Barcelona happens to be my favorite city for a number of reasons (though Paris, not the idiotic girl, comes a close second). I love its architecture, the energetic Catalan people, the wondrous food, the pungent wines, and above all I love to stroll along the Ramblas, looking for new Bodegas (a Bodega is a wine cellar where barrels of wine and fortified wine are kept). Las Ramblas is a 1.2 Km walkway through the very heart of the city centre. Here you will see all sorts of stalls, restaurants, bars and street performers along with the many thousands of people that promenade up and down the Ramblas until the early hours of the morning. In fact life really begins at around 11pm.
Imagine you are walking about in the middle of the day and you are kind of hungry. Step out of the Spanish sunshine and look for a Tapas bar. Through the Ramblas (and just about anywhere in Spain) you will find someone who will point you out to the nearest Bodega. Once inside, the interior of a typical bodega (or wine bar) has multi-colored tiles lining up the walls, earthenware-tiled floors shine with the patina of years of patronage, quaint wooden tables with vivid mosaic tops abound in the crowded room. Barrels of wine are stacked high behind the bar, taps at the ready. From wooden beams hang whole cured hams, links of Chorizo & and a myriad of tasty sausages, ropes of garlic, dried peppers & aubergines. A large glass display laden with goodies tells you to sit down and order a plate of Tapas with your drink(s).
Tapas are small portions of foods, both hot and cold, served in bars, bodegas and tascas to accompany a copa of fino (dry Spanish Sherry or draught beer) or, in my case, a drop of red. Or two.
Some people say Tapas were invented in Andalusia. The word means “cover.” In Andalusian wine-making regions, a saucer is customarily placed to cover a glass of wine in order to keep the little fruit flies from swarming in. A tidbit of food, usually a slice of Chorizo or a triangle of hard cheese placed on the dish helps attract clients to the wine bar, so the cook, sometimes the owner’s wife, would outdo herself to produce more and tastier ones. That’s one story. The other, albeit less plausible, asserts that the tapa was born when, due to an illness, the Spanish king Alfonso the 10th, the Wise, had to take small bites of food with some wine between meals. Once recovered from the disease, the wise king decreed that no wine was to be served in any of the inns in the land of Castille, unless accompanied by something to eat. This, I guess, was a wise precaution to counteract the adverse effects of alcohol on empty stomachs.
Let’s start with the cold stuff. Amongst cold dishes on the Tapa bar are a variety of salads, some wonderfully exotic, some downright plain. For example, salpicon with chopped tomatoes, onions and peppers might include prawns and other shellfish or it might be made with chopped, cooked octopus. Remjón is a salad of oranges, codfish, onions and olives. While this might sound odd, it tastes great. So does the ubiquitous potato tortilla topped sometimes with a fried green Padron pepper. Try the roasted pepper salad and “ensalada campera”, a lemony potato salad with cooked fish roe. Then comes a mountain of cured meats. I love the Serrano ham, which just means mountain-cured, and the Iberico, a tad more expensive but well worth it. This salt-cured ham is served raw, very, very thinly sliced. You will not have tasted Spain until you try the local Chorizo, a hottish sausage made from coarsely chopped fatty pork and usually seasoned with chili and paprika. A good plate of Tapas would include some hard cheese as well (Manchego, which is infused with rosemary, Iberico, made from sheep’s milk, Valdeon, made in Catalonia with goat’s milk & herbs, among others). Let’s not forget the olives! They can be the famed Seville olives, arbequina olives, meaty manzanillas or gordales, the size of small plums or the tiny black olives of Catalonia, olives stuffed with almonds. Or chillies. Anything goes!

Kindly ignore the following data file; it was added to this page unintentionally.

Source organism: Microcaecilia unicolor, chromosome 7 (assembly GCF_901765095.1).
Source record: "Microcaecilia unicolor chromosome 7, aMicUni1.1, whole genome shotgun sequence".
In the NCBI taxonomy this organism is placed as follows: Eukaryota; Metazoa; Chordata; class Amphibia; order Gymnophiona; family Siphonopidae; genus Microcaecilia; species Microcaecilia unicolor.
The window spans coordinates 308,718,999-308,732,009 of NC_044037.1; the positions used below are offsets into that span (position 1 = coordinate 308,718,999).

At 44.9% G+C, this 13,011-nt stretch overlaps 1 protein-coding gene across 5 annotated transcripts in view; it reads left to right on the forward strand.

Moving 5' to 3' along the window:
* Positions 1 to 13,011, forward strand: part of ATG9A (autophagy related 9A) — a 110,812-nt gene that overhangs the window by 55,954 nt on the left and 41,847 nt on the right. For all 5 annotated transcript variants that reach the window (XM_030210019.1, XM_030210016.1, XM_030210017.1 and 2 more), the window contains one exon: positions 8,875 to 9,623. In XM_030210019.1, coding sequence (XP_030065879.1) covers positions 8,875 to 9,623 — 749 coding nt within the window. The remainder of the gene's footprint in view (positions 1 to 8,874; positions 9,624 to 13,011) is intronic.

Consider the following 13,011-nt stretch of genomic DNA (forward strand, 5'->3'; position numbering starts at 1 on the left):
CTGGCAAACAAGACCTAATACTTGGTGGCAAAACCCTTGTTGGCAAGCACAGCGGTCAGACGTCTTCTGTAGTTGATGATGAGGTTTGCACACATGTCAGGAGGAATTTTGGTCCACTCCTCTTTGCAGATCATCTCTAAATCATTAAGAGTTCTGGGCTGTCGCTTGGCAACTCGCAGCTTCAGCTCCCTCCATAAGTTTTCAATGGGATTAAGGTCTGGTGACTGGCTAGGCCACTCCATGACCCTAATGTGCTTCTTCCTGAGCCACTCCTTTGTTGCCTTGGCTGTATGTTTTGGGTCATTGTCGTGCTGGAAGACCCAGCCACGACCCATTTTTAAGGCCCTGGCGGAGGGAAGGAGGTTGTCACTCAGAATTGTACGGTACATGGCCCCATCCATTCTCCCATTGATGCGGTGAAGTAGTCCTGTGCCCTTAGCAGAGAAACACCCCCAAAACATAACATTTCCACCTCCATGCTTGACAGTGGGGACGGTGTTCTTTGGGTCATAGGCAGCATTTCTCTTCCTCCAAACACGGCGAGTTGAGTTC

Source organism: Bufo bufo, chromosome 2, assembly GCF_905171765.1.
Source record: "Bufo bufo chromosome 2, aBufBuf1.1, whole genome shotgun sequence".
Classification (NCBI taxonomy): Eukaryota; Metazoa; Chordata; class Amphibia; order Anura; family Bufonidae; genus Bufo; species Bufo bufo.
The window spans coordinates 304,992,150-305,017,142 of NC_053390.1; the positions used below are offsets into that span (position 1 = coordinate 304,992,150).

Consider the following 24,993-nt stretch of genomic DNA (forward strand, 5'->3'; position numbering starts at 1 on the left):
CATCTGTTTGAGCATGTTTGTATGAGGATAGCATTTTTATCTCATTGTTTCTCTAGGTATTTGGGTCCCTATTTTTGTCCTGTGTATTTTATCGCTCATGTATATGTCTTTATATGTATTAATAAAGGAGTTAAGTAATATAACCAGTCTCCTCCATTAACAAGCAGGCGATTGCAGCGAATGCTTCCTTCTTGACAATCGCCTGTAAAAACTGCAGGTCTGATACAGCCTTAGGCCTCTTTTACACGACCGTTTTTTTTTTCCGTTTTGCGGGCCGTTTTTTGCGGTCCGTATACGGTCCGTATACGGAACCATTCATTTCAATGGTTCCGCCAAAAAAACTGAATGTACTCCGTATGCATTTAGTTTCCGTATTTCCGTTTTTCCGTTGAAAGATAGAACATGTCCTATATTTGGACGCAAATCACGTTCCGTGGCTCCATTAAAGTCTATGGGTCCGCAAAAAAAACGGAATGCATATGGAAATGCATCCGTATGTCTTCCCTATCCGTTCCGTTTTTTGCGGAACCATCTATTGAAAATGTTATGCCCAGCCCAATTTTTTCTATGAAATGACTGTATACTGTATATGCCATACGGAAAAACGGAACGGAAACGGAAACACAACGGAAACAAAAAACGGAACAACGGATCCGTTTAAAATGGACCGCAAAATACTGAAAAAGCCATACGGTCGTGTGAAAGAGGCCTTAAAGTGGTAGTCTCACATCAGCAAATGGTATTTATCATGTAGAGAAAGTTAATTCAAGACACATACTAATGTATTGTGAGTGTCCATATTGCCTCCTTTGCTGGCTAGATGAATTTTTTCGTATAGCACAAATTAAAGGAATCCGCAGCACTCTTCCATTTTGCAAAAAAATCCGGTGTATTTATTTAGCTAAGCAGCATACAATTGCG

Then comes an endless variety of hot dishes. Some are cooked to order on the plancha (grill) as are the prawns pil pil, drenched with garlic and olive oil; Pinchitos (grilled miniature kebabs made with any kind of meats or seafood) flavored with Moroccan spices; you can savor tiny meatballs in almond sauce, Cojonuda (superb female): it consists of a slice of Spanish morcilla (blood sausage) with a fried quail egg over a slice of bread; puffy cod fritters dribbling with molasses; potato croquettes with spicy ground meat inside; Boquerones, fresh anchovies that are quickly fried; Espetones, fresh sardines galore; from rings of tender squid (calamares) to chunks of fresh herring and batter-dipped prawns. Look out for cazsn en adobo, a type of white fish marinated just before frying, and boquerones en vinagre, marinated raw fish (although this one is a cold dish). The selection of shellfish available in most Tapa bars is astounding: baby clams, razorshells, scallops in the shell, mussels, prawns ranging in size from the tiny shrimp to the Tiger Jumbo, hardshell crabs, crayfish, all types of octopuses and squids, and much, much more. I swear, writing this is making me real hungry. And thirsty.
There are, literally, thousands of Tapas. I could go on for another twenty posts as each region has its fair amount of variations and not be done with. And the Spanish wines to accompany them are divine. From Rioja and Ribera del Duero to the reds and whites from Penedés, the fine whites from Rueda, the “sherries” from Jerez, and the fine sparkling wines known as Cava. But that’s another post.